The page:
The territorial expansion of the state, in fact, began from the sixth century BC onwards. With the expansion of its territory and the increase in its population the state became fairly extensive and large. There were sixteen such state in northern India in the age of the Buddha which include fourteen kingdoms and two republics. The details of all sixteen mahajanapadas have been provided in the volume. The history of their rise as territorial states has been dwelt upon at length. Of all the sixteen states, Magadha was the largest. The rise of kingdoms proved to be stumbling block in the way of the growth of republics. Both republics and kingdoms form parts of political history of ancient India.

The factors leading to urbanization, patterns of urban settlement, town-planning, and growth and decline of post-Harappan towns and cities in different parts of India have been dealt with within a wide canvas. There were two urban revolutions, one in the Indus Valley and other in the Ganga Valley. The first half of the first millennium BC (PGW or Painted Grey Ware period) was the first phase in the history of second urbanization in the Ganga Valley. The second half of the first millennium BC (NBPW or Northern Black Polished Ware period) was very important phase for the growth and development of towns and cities in the Gangetic Valley. An attempt has been made to correlate the literary evidence and archaeological data so as to present a cohesive picture of the subject. The period, first to third century AD, proved to be blooming one for the growth of towns and cities in different parts of India including the Ganga Valley. The process of decay actually started from the early fourth century AD in most of the cases.

By the end of the fifth or sixth century Al) most of the towns and cities had declined and decayed. However, some towns continued to exist further. Some towns were found in existence even in post-Gupta times.

Dvaraka was one of the largest city of ancient India about which we have both literary and archaeological evidence. The entire credit goes to Shri S.R. Rao, a distinguished marine archaeologist, for his archaeological rediscovery of this city. In the course of archaeological exploration, the seals were also discovered by him some of which are exactly similar to those discovered by me in the Mahabharata and Puranas. Some of the seals described therein do not figure in his archaeological findings. The literary discovery of the seals of Dvaraka in the epic age constitutes a supplement to archaeological discovery by Shri Rao. The details of the subject have been provided highlighting the political significance and economic value of the seals used in Dvaraka city in the time of Lord Krsna.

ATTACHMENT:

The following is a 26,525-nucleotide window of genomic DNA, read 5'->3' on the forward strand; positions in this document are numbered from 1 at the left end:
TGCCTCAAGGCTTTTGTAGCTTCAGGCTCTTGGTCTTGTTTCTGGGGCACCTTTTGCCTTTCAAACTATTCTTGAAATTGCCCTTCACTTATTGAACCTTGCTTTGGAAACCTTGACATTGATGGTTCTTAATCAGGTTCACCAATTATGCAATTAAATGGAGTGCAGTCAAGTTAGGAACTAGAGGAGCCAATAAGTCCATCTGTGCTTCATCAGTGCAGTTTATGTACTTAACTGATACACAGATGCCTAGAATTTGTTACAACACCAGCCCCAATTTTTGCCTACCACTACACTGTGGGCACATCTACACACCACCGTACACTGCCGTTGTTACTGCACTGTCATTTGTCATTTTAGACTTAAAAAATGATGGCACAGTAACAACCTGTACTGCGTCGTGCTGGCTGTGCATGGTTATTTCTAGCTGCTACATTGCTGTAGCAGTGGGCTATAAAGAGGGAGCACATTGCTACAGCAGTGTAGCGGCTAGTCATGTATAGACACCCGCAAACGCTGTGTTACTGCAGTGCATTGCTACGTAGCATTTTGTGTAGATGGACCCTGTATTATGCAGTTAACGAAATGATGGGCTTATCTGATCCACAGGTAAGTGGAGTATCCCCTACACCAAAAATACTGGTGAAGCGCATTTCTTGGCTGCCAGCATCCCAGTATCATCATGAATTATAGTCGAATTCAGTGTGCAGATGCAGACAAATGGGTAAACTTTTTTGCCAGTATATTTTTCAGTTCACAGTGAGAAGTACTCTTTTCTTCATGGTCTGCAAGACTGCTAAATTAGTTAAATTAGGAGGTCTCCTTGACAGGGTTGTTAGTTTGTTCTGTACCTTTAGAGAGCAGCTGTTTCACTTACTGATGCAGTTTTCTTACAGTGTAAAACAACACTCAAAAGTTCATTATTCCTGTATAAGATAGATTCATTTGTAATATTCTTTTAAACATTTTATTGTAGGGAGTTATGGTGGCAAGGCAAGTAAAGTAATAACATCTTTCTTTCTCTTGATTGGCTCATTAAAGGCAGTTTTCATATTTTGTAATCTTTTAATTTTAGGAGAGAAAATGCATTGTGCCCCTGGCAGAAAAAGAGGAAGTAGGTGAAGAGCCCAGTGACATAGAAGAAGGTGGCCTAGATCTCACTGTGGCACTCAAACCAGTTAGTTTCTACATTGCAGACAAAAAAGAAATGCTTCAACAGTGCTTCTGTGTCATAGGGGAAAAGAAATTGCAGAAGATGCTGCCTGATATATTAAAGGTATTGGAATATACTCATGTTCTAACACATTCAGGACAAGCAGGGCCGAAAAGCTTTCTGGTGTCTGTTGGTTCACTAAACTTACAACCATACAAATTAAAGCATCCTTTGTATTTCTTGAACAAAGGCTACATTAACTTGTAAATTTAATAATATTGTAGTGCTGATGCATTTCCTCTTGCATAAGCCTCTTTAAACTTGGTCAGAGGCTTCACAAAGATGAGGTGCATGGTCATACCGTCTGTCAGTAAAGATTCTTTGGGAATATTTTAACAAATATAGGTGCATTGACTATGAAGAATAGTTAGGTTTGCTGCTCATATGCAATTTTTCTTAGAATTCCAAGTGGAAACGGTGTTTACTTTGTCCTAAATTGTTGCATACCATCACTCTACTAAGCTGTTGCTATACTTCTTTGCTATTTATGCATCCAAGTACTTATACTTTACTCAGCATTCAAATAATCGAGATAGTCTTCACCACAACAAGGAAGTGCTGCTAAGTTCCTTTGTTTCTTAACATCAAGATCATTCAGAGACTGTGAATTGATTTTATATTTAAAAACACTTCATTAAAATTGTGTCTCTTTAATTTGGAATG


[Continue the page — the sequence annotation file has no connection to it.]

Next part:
The details of the emergence, growth and decay of urban centres in north-west India in the pre- and post-Maurya period provided in the volume are primarily based on the information supplied by classical geographers and historians of pre- and post-Christian era. It is noteworthy that some big or developed villages and semi-urban areas also figure in the lists of towns and cities provided in the classics. The classical concept of a town or city was totally different from that of ours. The statements of classical writers are contradictory with regard to number of towns and cities in north-west India. The Greek historians in particular have exaggerated their statements in this regard just to magnify the exploits and glorify the achievements of Alexander. However, it is a fact to reckon with that Afghanistan, the Punjab and Sindh were studded with towns and cities many of which were conquered and destroyed in the course of military operation of Alexander. Some of them have passed into oblivion but some are still in existence. There are some remains and ruins of towns and cities which constitute the mute evidence of urban culture and past glory of north-west India. The classical accounts of the subject have been corroborated and supplemented wherever necessary and possible by non-classical sources. The facts brought to light will be of some help for those who wish to make a fresh historical disquisition into the history of urbanization in north-west India.

One can get some idea about the socio-economic, political, religious and cultural life of the people having settlements in towns, cities or urban centres. The study of towns and cities is important also from the point of view of having some idea about culture and civilization of India in ancient times.

**Contents and Sample Pages**













Republics, Kingdoms, Towns and Cities in Ancient India

Item Code:
NAW035
Cover:
HARDCOVER
Edition:
2003
ISBN:
8124602379
Language:
English
Size:
10.00 X 7.50 inch
Pages:
336
Other Details:
Weight of the Book: 1.05 Kg
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$45.00   Shipping Free
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About the Book

Ancient Indian polity took a new turn with the emergence of republics in the post-Vedic age. The history of republics covers the period from the age of the Mahabharata to the fourth century AD. Dr. G.P. Singh here comprehensively, yet incisively, studies the rise, growth and fall of republics in ancient India during the period. He has also dwelt upon the rise and expansion of kingdoms and growth and decline of towns, cities and various urban centres in different parts of the Indian subcontinent at length.